We will live in a highly competitive and increasingly unpredictable world. Russia should start economic growth and development in order not to fall behind the new technological revolution again. Economic weakness provokes external pressure.
Over the past decade, Russia has launched a diplomatic and symbolic offensive in the Arctic, supported by increased military activity, grandiose economic plans, and showy assertions of sovereignty.
The Ukraine conflict reinforced the desire of Kremlin policymakers to establish connections with a range of anti-status-quo groups in Europe.
Two principal and emotional points of history have again been placed on the national stage: the Great Patriotic War (a unifying memory) and the era of Joseph Stalin (a point of contention).
New disarmament talks are hardly necessary. With the West continuing to dominate the information space, such talks would only be used for inciting greater mistrust and militarizing mentality in Europe. But there is the need for military-to-military dialogue.
The North Korean issue has become an irritant not only in relations between “continental” and “oceanic” powers, but also within each of the camps and specifically between the United States and South Korea, and Russia and China.
The proclaimed supply-side structural reform is not a carbon copy of Reagan’s policy. Rather, it is the continuation of the search for the Chinese way of development and efforts to adapt foreign teachings to Chinese conditions.
Neither Ukraine nor Syria has eased psychological tension so far. The United States and partly Russia do not think they have reached the dangerous point. Apparently they still need a bigger crisis to finally settle their issues.
Propaganda attracts friends, repels doubters, and hardens opponents. However, prolonged self-communication, endless self-presentation, and the fanning of tensions, which are typical of trolling, result in mutual isolation and the collapse of the international relations system.
Beijing is trying to bring the understanding of China’s role in World War II inside the country and abroad in line with its present status in global politics and economics. But these efforts bring some controversial facts to the surface.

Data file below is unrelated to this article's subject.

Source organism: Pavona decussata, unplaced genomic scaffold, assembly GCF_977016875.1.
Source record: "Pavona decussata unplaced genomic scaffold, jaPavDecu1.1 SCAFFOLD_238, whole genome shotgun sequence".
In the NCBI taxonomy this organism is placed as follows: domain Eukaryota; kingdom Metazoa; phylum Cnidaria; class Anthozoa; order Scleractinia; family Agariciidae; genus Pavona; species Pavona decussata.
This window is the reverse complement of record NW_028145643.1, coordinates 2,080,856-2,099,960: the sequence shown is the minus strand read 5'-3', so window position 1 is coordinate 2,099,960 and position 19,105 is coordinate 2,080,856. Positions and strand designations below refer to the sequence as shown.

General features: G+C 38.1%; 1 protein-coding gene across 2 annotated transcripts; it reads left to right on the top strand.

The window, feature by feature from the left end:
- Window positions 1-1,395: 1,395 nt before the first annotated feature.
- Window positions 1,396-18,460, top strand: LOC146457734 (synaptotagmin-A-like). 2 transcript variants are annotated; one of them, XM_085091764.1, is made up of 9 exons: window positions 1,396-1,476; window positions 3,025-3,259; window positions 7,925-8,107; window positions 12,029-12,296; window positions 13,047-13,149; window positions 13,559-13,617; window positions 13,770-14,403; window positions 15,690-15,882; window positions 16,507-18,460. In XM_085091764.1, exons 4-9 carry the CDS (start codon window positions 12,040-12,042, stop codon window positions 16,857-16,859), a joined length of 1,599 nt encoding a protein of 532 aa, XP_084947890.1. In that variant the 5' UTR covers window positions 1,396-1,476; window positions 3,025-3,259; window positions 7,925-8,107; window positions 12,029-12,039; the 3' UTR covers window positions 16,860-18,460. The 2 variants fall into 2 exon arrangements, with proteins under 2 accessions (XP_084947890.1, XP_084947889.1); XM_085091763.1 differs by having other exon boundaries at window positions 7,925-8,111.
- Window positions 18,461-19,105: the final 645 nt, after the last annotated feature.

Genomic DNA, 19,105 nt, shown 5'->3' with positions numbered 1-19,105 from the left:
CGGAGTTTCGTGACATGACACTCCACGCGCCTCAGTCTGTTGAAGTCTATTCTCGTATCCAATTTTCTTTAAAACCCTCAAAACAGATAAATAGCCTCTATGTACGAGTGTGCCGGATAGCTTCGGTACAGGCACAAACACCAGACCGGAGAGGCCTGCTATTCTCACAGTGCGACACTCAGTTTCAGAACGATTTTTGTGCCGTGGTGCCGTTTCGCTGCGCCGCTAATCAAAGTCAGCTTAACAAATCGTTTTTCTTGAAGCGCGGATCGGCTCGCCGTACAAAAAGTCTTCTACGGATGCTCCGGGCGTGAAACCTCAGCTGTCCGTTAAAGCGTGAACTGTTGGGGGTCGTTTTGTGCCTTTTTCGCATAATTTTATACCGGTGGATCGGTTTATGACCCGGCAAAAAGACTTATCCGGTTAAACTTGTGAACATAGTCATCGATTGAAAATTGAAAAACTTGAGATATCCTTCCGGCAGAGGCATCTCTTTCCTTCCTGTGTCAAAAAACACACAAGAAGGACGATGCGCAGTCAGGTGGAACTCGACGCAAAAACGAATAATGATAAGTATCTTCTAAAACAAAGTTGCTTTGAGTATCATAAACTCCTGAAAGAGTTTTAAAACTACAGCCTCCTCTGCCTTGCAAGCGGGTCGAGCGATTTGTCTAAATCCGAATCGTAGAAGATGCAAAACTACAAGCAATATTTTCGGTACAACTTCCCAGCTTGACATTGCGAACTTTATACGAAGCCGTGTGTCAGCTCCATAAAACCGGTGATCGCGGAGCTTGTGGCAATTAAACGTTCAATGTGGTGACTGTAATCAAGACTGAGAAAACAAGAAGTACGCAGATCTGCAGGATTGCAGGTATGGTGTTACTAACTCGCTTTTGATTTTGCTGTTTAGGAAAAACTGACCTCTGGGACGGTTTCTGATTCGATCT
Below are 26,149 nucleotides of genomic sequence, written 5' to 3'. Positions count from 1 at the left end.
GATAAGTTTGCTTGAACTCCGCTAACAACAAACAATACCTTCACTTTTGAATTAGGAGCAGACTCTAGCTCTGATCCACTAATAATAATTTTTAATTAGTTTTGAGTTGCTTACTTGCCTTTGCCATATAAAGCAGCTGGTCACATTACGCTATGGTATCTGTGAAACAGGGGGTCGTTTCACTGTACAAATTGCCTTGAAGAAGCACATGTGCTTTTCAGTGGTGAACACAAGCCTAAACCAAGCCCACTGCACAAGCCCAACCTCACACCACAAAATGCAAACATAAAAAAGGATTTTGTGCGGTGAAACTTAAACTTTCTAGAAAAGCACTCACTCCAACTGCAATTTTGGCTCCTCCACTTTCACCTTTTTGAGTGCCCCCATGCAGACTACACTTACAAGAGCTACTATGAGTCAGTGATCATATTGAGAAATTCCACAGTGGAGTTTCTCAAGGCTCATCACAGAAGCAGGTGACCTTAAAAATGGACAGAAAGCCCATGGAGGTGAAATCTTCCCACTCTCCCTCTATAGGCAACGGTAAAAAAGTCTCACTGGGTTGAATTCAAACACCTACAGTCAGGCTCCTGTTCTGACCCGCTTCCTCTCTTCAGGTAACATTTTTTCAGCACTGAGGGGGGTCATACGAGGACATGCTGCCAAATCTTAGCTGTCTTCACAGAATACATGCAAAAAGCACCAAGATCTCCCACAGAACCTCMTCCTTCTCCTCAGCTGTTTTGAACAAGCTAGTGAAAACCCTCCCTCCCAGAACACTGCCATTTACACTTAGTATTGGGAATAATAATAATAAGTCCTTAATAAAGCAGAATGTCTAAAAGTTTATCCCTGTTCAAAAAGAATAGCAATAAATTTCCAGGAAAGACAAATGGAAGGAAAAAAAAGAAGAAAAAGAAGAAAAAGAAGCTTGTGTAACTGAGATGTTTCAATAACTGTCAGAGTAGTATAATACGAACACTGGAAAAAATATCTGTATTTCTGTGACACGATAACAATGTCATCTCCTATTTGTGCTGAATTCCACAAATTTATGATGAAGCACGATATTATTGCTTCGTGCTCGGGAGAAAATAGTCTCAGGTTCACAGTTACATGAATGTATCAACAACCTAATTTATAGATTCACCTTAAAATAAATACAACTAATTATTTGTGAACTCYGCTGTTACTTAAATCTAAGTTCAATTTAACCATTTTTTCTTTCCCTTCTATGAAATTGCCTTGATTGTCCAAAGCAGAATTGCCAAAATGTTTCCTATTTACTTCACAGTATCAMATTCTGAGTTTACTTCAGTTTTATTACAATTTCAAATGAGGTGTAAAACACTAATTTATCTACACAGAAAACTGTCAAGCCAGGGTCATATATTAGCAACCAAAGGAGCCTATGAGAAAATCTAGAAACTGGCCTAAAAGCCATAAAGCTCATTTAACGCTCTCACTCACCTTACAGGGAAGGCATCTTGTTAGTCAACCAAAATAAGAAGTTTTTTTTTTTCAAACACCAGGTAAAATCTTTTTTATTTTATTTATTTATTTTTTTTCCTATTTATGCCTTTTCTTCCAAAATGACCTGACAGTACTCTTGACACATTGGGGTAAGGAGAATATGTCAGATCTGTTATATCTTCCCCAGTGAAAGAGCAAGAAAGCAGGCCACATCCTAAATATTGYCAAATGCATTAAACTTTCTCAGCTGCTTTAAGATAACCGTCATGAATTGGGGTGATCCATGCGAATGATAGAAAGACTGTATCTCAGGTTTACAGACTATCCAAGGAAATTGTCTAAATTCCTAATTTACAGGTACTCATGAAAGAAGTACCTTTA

National historical narratives describing the grandeur of “our” nation and its struggle for good against evil are the intrinsic ailment of history. But there are also historians who take such narratives with a grain of salt. If society prosecutes historians who lay the groundwork for critical public dialogue about the past, it will lose the only effective remedy for national narcissism.
The Ukrainian region and city of Odessa, situated on the Black Sea adjacent to Romania and Moldova, was a major focal point during the Euromaidan, the annexation of Crimea, and Russia’s further intervention in Ukraine.
At a roundtable event in Moscow, top experts debated the “hypocritical” and “insincere” foreign policies of both Russia and the West in the post-Cold War era.
Vladimir Putin has mentioned several times that the collapse of the Soviet Union was a geopolitical mistake. Although these words were often interpreted as his desire to constitute that country, there is little reason to believe this.
The April 16 referendum will focus on power distribution rather than institution building. In other words, the organizers saw it as an opportunity to expand the President’s powers and allow him to rule longer. In their turn, Turks perceived it as an institutional choice to contribute to the development of the state.
If the larger picture defies prediction, the immediate future is scarcely more transparent. In the U.S. case, the known unknowns are numerous. They begin with the question of how much deck furniture Trump is willing to overturn in order to pursue an “America First” strategy.
In the wake of the For Fair Elections protest movement in Russia in 2011-2012, the Kremlin initiated a new strategy of state-society relations that was aimed at diminishing the propensity for protest in the next election cycle.
Belarus’ traditional structural dependence on Russia is increasing, and Minsk’s freedom of maneuver continues to shrink.